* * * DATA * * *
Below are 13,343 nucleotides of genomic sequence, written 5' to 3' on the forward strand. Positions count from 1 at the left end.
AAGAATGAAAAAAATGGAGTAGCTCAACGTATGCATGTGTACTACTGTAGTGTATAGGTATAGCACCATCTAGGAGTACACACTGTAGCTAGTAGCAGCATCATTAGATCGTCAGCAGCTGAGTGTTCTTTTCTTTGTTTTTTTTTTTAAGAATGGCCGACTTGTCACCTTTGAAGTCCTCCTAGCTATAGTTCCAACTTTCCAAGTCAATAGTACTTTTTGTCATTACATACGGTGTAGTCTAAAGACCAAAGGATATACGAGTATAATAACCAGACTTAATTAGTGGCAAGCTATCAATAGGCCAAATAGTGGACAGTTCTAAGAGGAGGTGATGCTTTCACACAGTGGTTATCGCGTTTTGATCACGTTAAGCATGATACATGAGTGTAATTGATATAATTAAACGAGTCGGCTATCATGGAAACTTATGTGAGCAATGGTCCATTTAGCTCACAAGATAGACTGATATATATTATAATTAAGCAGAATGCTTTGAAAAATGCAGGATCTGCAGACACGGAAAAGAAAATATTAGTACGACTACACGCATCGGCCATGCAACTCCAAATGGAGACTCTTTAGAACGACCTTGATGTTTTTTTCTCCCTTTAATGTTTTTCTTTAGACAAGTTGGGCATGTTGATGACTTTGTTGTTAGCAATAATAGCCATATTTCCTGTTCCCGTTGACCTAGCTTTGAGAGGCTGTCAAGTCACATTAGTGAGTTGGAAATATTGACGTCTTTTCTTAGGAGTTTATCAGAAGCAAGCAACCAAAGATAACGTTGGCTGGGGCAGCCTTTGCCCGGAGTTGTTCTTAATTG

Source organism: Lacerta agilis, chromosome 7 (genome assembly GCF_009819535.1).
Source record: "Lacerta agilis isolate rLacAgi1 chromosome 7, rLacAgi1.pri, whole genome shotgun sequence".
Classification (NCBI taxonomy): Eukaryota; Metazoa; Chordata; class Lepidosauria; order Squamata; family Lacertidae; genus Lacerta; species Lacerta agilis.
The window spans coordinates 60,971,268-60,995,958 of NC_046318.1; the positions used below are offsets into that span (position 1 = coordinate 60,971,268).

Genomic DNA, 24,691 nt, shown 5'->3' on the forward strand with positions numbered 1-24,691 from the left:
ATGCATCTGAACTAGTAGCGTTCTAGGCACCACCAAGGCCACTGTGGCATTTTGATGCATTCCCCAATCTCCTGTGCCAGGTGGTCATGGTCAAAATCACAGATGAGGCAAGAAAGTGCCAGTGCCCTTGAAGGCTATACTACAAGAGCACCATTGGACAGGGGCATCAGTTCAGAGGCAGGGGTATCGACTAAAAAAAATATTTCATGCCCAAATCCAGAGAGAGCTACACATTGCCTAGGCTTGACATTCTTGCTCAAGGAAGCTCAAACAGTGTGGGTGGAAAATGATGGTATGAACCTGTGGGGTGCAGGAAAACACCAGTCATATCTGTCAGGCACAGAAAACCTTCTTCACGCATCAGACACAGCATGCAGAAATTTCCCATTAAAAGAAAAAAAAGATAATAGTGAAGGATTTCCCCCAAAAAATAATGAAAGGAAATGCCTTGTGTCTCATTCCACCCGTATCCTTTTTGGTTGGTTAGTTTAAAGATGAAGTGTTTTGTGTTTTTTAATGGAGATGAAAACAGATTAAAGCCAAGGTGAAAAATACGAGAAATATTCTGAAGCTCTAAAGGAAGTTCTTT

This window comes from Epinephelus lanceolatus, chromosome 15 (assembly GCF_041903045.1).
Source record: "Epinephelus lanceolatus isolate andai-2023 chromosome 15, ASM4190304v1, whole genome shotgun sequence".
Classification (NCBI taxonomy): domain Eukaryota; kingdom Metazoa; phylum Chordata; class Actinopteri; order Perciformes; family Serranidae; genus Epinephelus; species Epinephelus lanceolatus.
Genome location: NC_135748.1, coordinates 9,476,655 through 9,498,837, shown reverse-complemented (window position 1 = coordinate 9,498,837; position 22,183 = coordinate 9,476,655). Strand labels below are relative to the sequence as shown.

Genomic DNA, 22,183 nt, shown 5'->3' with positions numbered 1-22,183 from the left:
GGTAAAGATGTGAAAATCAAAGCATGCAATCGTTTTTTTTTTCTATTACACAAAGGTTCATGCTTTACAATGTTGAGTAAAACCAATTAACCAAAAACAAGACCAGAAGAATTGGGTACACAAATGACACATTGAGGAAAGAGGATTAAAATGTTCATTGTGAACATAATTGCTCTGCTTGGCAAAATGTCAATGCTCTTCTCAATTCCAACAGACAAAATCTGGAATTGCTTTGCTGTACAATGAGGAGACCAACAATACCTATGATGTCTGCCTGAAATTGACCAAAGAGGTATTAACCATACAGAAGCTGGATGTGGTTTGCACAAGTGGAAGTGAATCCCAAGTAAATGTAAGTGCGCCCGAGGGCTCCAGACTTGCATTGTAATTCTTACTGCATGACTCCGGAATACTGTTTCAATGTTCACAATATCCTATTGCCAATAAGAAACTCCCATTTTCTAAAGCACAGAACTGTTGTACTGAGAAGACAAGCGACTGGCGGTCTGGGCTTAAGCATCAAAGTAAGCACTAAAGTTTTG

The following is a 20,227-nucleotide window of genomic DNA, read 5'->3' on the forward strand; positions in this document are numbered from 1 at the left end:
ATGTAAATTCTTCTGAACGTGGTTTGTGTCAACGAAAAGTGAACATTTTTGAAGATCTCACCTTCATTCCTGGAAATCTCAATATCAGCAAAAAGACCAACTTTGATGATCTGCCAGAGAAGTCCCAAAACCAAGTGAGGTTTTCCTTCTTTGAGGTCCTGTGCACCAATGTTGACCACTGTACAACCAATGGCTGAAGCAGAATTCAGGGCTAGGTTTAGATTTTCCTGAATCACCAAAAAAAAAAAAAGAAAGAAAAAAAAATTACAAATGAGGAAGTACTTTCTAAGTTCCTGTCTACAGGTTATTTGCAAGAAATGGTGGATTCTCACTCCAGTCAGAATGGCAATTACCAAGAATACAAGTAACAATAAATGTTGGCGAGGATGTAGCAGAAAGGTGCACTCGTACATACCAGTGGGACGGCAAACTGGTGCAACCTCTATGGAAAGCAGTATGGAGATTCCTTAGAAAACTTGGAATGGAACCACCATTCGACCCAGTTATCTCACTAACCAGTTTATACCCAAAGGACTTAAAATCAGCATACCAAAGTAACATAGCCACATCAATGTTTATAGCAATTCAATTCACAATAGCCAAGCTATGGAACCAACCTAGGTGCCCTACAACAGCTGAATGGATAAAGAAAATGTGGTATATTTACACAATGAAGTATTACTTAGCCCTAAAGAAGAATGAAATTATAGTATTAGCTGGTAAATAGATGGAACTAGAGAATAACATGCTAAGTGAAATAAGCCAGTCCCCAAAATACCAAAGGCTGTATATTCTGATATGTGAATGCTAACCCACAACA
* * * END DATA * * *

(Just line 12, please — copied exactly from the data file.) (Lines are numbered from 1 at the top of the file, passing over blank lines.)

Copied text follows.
Genome location: NC_135748.1, coordinates 9,476,655 through 9,498,837, shown reverse-complemented (window position 1 = coordinate 9,498,837; position 22,183 = coordinate 9,476,655). Strand labels below are relative to the sequence as shown.